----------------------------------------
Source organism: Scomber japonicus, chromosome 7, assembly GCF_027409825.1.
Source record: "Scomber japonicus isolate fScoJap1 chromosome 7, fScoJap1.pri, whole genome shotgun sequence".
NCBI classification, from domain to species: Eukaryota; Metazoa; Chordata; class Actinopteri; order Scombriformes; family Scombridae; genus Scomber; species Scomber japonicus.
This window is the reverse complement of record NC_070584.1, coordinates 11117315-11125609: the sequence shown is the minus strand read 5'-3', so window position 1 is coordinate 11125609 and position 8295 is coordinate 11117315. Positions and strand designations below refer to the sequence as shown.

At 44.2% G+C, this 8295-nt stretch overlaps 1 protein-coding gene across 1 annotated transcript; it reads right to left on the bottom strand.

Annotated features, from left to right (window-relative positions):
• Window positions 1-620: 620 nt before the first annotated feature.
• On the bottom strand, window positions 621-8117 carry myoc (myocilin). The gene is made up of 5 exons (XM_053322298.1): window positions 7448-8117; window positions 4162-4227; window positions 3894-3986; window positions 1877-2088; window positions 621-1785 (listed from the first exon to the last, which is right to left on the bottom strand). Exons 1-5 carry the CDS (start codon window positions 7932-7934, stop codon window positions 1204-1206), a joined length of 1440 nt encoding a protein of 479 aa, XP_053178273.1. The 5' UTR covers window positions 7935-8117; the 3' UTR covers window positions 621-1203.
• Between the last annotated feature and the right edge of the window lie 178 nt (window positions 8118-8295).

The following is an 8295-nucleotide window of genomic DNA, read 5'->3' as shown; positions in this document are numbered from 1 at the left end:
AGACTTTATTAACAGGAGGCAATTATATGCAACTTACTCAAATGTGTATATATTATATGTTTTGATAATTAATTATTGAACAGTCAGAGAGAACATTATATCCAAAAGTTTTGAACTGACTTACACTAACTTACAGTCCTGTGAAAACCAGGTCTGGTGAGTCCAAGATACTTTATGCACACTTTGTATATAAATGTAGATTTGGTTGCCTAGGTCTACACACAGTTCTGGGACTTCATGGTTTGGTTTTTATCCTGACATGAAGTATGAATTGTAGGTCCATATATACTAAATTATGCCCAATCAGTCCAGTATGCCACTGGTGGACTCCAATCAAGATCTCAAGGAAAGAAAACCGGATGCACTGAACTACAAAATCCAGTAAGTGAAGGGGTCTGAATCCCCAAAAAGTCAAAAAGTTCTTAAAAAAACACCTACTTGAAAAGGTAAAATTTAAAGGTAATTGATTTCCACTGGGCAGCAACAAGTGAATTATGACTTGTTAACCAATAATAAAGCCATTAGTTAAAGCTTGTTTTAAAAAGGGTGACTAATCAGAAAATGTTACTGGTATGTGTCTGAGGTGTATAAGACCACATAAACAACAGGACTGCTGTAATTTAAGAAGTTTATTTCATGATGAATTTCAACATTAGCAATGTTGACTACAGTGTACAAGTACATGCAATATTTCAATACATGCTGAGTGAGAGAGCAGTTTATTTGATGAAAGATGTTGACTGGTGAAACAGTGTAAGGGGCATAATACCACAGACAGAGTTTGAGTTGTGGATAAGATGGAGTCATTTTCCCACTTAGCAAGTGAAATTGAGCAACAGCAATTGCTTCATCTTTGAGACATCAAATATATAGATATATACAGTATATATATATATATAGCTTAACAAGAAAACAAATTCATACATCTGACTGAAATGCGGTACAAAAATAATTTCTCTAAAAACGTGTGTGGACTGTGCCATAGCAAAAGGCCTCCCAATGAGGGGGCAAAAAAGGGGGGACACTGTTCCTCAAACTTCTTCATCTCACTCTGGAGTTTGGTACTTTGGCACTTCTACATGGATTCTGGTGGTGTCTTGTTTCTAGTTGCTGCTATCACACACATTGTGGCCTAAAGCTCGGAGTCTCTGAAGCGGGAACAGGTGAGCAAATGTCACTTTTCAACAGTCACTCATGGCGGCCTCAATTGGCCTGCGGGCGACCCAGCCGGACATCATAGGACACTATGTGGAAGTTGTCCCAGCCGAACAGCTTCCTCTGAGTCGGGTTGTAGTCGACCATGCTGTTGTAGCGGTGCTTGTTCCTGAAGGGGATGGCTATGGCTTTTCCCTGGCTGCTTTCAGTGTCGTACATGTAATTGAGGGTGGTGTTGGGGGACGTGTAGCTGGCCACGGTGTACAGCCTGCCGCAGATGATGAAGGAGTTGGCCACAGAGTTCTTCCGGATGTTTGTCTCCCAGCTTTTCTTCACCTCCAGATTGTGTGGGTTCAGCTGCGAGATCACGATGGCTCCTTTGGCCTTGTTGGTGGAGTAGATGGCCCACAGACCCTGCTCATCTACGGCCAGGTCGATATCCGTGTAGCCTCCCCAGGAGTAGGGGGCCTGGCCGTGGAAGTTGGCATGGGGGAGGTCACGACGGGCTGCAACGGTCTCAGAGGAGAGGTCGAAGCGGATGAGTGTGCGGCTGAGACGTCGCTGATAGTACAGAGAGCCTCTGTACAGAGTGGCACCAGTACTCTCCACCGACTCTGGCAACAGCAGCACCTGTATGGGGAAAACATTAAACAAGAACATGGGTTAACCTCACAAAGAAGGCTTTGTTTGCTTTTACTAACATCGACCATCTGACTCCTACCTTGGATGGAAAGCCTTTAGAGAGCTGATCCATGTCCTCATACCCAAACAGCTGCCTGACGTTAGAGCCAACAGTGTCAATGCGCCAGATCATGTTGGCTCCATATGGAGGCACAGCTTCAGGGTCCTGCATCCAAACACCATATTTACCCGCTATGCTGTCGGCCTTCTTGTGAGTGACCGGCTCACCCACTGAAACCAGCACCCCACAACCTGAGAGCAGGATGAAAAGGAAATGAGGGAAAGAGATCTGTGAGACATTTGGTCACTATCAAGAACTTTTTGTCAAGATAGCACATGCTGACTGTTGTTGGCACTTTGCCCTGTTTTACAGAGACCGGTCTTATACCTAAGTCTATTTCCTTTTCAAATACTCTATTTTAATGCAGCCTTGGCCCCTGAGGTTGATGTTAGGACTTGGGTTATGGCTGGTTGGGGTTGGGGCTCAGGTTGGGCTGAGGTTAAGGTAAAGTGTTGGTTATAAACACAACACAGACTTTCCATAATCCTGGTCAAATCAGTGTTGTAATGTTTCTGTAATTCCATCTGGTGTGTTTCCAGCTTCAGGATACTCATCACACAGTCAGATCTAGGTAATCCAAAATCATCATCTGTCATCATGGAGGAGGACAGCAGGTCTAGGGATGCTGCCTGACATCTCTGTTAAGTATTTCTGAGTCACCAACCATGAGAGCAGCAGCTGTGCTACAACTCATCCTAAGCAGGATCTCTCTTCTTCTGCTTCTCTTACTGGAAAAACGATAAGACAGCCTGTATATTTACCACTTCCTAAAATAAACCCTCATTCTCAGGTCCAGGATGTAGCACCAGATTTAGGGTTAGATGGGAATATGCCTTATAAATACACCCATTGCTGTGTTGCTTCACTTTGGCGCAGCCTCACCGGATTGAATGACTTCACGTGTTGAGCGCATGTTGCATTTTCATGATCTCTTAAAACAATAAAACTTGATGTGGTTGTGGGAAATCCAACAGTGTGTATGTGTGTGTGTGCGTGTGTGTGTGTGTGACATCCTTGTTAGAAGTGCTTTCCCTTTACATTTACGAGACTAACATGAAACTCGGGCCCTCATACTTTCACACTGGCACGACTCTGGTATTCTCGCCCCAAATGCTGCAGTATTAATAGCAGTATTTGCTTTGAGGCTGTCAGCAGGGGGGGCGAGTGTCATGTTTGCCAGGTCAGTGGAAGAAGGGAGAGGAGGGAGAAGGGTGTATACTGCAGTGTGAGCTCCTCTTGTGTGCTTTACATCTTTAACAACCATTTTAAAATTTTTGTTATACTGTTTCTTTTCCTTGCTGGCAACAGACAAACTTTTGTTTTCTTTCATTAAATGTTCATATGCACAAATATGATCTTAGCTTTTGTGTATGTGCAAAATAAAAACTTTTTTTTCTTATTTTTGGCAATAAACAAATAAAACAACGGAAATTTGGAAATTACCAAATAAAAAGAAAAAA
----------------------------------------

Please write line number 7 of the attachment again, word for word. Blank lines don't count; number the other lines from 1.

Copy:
• Window positions 1-620: 620 nt before the first annotated feature.